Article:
ProAcTA refines and implements the Programmatic Actor Framework to test the following hypothesis in the US, UK (England), Germany, and France between 2008 and 2018:
In the health policy sector of western democracies, budgetary austerity has had the counter-intuitive result of providing specialized sectoral elites favorable to maintaining or expanding the public role (policy custodians) with the means and the incentive to reaffirm their own authority and autonomy within the state in competition with other elites whose program instrumentalizes the rhetoric of austerity in support of programmatic retrenchment (austerians).
Both custodians and austerians are examples of programmatic actors, whose characteristics were developed in our prior work and are defined in detail in this proposal. In this context, ProAcTA contributes to the testing of a broader hypothesis:
Competition for authority among programmatic actors provides both an endogenous dynamic of policy change and a necessary explanation for policy content.
Programmatic actors, custodians, and austerians are ideal types. The Programmatic Actor Framework contributes to specifying them. Through systematic biographical information, in-depth targeted interviews, and detailed policy content analysis we determine to what extent collective actors approaching these roles can be identified. We ask in particular:
- What are the social and professional characteristics of individuals directly involved with reforming or defending health policy programs? Under what circumstances do they coalesce into relevant and influential collective actors?
- To what extent have arguments centered on the defense of public authority and/or the sustainability of health systems been mobilized by custodians in response to the challenge of austerity, and how successful have they been in the ongoing competition with austerians?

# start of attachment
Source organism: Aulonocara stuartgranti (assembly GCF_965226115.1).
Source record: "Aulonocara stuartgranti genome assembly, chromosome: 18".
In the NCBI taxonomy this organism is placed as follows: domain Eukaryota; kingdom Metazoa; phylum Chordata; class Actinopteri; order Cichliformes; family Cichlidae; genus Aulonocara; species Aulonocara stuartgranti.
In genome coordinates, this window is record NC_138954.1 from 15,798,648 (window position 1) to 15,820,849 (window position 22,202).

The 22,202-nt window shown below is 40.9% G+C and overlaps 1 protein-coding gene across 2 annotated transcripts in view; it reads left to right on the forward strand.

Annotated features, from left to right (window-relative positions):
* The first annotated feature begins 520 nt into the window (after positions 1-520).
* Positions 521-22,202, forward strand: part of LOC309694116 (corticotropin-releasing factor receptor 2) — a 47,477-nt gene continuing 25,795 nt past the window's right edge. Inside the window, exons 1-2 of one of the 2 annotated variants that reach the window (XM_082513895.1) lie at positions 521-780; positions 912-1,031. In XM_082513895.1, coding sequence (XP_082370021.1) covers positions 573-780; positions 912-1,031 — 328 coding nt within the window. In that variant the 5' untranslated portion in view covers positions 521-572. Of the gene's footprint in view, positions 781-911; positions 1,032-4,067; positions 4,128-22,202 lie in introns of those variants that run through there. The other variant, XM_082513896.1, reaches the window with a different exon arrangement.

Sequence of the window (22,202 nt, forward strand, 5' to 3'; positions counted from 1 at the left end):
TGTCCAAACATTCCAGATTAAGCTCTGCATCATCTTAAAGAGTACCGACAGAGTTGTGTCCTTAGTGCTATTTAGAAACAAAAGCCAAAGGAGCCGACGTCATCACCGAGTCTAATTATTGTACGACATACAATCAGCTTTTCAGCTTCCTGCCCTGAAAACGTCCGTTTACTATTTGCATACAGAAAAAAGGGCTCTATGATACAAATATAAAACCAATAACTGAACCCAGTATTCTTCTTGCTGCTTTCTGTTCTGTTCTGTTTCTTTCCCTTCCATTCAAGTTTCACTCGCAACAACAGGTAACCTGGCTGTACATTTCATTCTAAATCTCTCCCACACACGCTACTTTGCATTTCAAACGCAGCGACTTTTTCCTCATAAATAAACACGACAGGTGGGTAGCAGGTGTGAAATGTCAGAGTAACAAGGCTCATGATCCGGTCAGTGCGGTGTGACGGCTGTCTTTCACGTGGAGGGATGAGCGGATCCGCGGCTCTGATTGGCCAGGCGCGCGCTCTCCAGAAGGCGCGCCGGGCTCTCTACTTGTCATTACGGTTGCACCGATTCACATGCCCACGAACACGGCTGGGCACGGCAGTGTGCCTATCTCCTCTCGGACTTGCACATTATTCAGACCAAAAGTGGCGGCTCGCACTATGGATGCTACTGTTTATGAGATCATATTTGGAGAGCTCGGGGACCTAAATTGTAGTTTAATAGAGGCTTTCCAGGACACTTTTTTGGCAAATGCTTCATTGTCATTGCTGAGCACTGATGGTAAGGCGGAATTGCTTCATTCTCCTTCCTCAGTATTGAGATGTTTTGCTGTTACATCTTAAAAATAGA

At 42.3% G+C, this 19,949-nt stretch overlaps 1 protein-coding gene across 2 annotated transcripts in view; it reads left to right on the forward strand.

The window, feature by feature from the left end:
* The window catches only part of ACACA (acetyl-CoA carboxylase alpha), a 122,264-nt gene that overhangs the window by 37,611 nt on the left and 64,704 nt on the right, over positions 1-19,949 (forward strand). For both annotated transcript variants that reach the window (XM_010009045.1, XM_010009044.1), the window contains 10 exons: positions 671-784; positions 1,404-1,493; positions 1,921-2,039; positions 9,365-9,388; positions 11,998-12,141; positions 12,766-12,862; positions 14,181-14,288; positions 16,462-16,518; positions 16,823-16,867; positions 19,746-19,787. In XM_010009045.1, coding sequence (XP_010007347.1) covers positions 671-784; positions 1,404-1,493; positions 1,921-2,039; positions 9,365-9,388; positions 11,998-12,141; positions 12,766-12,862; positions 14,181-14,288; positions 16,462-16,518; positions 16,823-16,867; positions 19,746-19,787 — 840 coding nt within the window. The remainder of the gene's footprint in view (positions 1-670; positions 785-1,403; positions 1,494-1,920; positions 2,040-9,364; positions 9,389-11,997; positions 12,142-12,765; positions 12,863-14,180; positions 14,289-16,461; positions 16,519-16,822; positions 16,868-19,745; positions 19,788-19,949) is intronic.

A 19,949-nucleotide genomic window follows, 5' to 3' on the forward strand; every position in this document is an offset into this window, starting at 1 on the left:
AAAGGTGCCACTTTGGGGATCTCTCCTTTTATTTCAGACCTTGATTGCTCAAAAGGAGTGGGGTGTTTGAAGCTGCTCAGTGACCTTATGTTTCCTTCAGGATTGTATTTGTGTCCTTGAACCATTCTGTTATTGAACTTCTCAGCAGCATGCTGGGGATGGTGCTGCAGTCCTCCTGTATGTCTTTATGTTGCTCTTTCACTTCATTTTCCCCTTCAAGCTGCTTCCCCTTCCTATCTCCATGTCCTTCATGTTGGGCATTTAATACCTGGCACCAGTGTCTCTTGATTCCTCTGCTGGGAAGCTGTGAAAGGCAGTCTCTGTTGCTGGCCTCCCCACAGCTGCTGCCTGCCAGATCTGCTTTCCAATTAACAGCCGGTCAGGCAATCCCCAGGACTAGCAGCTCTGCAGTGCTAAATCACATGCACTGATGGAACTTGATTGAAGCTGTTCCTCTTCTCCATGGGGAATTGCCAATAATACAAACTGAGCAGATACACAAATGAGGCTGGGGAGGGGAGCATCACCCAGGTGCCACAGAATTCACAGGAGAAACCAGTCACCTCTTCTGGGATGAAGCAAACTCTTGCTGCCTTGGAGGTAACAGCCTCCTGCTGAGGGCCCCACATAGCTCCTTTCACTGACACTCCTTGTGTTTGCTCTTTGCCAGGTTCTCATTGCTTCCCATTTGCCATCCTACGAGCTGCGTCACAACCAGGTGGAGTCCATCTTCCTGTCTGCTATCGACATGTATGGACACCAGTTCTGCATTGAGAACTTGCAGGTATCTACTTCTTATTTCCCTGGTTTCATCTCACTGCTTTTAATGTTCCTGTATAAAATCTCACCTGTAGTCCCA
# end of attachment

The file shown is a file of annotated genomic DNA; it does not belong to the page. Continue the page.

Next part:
- What new or repurposed policy instruments have been mobilized by programmatic actors?
An important area of investigation is the extent to which functional equivalents relating both to the composition of elites and to their strategies can be established across national systems that, while all face significant budgetary pressure, vary on significant dimensions. We distinguish two clusters of structural variables that are expected to channel and constrain the actions of elites:
- Structure and history of health payment systems
- Extent, timing and political salience of austerity policies
In specifying these, we seek to go beyond both the received typology of social welfare systems and the dichotomy between liberal and statist programs. This allows us to re-examine the assumptions held both by supporters of social policy retrenchment and its detractors by submitting to empirical testing the premise, too often taken as self-evident, that the various strategies linked to austerity (budget cuts, privatization, outsourcing…) have necessarily weakened the scope and authority of the state.